WASHINGTON COUNTY (KDKA) — Steps are being taken to prepare for cyberattacks as the Pennsylvania primaries approach.

A new policy from the FBI aims to keep the integrity of elections by allowing for easier access to resources.

Election officials said this policy isn’t something you will see at the polls. It’s all behind the scenes.

They believe it will provide a quicker way to address any cyberthreat.

“Having the FBI involved is a good thing,” Washington County Director of Elections Melanie Ostrander said.

According to the new FBI policy, if it detects a cyber threat, agents will call both the state and local board of elections.

Before, the FBI only called the local board, who then had to call the state.

Ostrander said the policy cuts the middle man and lets problems get solved quicker.

“We will be able to quickly combat the thirst and not have to relay information. Go back and ask questions. Everybody involved will be able to ask their questions right away,” Ostrander said.

The goal is to make sure no votes are compromised and avoid controversy.

Allegheny County leaders are embracing the new policy.

David Voye, manager of the elections division, and Jason Ditzenberger, director of the department of information technology, issued this joint statement:

“We applaud the FBI for its new policy for notifying state and local elections officials of cyber intrusions affecting election infrastructure, and welcome the information. Timely and vetted information from trusted sources is critical to maintaining the security and integrity of the election process.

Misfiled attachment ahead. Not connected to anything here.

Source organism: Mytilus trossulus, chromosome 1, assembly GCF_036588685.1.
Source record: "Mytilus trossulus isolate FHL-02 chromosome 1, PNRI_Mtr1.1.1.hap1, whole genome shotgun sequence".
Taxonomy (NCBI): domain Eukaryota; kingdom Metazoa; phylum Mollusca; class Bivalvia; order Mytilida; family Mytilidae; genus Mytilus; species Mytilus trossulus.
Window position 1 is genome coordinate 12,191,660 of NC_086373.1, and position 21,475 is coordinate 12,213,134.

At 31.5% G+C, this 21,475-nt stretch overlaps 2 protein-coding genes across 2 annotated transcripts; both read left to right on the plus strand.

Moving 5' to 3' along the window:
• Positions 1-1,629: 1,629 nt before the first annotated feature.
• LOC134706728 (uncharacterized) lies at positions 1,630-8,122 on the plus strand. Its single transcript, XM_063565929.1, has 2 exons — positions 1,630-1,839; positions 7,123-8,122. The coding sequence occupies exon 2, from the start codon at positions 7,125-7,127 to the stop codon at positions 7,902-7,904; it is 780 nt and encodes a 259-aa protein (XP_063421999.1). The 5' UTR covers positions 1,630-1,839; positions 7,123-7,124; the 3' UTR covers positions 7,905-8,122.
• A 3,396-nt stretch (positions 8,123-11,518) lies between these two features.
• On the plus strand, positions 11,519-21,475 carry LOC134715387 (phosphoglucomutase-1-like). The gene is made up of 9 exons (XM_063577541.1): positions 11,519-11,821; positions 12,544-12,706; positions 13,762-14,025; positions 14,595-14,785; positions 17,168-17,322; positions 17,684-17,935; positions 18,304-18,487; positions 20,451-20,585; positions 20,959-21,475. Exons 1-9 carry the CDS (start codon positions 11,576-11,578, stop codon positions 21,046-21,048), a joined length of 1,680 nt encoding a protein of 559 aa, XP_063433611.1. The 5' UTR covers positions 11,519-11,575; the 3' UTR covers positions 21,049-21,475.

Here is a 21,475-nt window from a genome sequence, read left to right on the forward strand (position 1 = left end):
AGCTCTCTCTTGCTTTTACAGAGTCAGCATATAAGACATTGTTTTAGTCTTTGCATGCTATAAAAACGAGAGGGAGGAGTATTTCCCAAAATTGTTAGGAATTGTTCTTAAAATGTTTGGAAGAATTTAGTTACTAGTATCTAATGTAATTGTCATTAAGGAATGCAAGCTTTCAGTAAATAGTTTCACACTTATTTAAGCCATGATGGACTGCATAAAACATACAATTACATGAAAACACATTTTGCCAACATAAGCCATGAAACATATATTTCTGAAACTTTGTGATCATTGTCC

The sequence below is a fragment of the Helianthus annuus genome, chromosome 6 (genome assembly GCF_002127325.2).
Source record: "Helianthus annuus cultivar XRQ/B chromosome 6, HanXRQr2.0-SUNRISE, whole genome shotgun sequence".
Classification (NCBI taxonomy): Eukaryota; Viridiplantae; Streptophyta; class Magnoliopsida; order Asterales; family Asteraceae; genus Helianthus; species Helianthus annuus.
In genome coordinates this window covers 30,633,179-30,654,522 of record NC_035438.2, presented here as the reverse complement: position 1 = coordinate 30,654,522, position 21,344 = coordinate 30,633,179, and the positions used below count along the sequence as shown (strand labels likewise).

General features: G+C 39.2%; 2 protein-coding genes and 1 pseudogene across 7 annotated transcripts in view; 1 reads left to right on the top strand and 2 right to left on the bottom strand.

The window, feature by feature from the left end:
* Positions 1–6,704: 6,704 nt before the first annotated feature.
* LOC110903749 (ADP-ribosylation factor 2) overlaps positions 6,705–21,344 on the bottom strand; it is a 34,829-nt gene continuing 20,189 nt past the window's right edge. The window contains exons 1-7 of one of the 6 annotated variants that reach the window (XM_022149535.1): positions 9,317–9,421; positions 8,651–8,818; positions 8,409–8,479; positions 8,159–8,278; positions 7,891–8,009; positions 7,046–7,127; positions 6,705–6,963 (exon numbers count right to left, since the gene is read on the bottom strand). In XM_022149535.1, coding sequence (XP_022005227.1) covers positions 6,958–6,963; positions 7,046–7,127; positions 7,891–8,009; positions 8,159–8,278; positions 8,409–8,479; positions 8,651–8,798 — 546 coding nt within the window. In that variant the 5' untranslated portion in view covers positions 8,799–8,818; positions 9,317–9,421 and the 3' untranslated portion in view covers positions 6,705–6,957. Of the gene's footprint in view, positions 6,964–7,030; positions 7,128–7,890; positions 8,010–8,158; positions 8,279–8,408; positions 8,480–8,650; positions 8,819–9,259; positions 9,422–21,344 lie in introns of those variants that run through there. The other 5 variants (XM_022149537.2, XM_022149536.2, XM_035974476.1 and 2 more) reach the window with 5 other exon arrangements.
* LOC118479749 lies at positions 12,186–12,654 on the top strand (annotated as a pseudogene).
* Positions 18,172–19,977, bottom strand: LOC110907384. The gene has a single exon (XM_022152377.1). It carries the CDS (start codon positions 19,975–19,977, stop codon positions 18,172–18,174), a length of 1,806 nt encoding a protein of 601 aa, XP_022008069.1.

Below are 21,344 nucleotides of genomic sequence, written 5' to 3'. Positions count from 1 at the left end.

“We are committed to using all available resources to administer secure elections. The information provided as a result of this new FBI policy will augment information received from MS-ISAC (Multi-State Information Sharing & Analysis Center), DHS CISA (Department of Homeland Security Cybersecurity and Infrastructure Security Agency), and private security firms already in use by the county.

“Any information provided to us will be used to further strengthen its existing elections security and incident management practices and to quickly and effectively defend against and thwart active threats.”

Ostrander said Pennsylvania is already in good shape to prevent any cyber threats involving election machines.

“Our machines are not connected to any internet connection, so there is no outside threat through the internet with hacking,” Ostrander said.

The Pennsylvania Department of State, who “promotes the integrity of the electoral process,” sent KDKAK a statement, saying:

“The Pennsylvania Department of State welcomes and supports the FBI’s new policy regarding notification of state and local election officials of any cyber intrusions. The FBI is one of Pennsylvania’s valued election security partners. Their new policy reflects the growing partnership between federal, state and local officials to protect the integrity of our elections.”

This policy will be used during the upcoming primary on April 28th.

Ostrander told KDKA that Washington Co. hasn’t had cyberattacks in the past.